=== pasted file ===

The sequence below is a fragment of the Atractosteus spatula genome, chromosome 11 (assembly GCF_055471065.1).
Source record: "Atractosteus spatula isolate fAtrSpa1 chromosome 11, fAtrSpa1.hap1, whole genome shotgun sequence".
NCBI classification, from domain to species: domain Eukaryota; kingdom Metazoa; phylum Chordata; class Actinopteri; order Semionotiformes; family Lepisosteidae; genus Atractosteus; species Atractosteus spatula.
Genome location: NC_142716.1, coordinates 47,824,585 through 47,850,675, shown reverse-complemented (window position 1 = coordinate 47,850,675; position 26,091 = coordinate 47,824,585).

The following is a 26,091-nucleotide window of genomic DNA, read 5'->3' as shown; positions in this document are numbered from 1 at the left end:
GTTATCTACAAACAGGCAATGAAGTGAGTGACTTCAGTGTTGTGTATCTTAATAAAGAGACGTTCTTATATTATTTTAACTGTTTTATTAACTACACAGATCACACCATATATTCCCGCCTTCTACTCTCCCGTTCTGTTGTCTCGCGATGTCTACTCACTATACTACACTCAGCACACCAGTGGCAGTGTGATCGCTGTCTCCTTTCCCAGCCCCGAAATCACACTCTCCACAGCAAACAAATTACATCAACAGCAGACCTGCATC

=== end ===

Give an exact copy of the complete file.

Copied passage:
The sequence below is a fragment of the Atractosteus spatula genome, chromosome 11 (assembly GCF_055471065.1).
Source record: "Atractosteus spatula isolate fAtrSpa1 chromosome 11, fAtrSpa1.hap1, whole genome shotgun sequence".
NCBI classification, from domain to species: domain Eukaryota; kingdom Metazoa; phylum Chordata; class Actinopteri; order Semionotiformes; family Lepisosteidae; genus Atractosteus; species Atractosteus spatula.
Genome location: NC_142716.1, coordinates 47,824,585 through 47,850,675, shown reverse-complemented (window position 1 = coordinate 47,850,675; position 26,091 = coordinate 47,824,585).

The following is a 26,091-nucleotide window of genomic DNA, read 5'->3' as shown; positions in this document are numbered from 1 at the left end:
GTTATCTACAAACAGGCAATGAAGTGAGTGACTTCAGTGTTGTGTATCTTAATAAAGAGACGTTCTTATATTATTTTAACTGTTTTATTAACTACACAGATCACACCATATATTCCCGCCTTCTACTCTCCCGTTCTGTTGTCTCGCGATGTCTACTCACTATACTACACTCAGCACACCAGTGGCAGTGTGATCGCTGTCTCCTTTCCCAGCCCCGAAATCACACTCTCCACAGCAAACAAATTACATCAACAGCAGACCTGCATC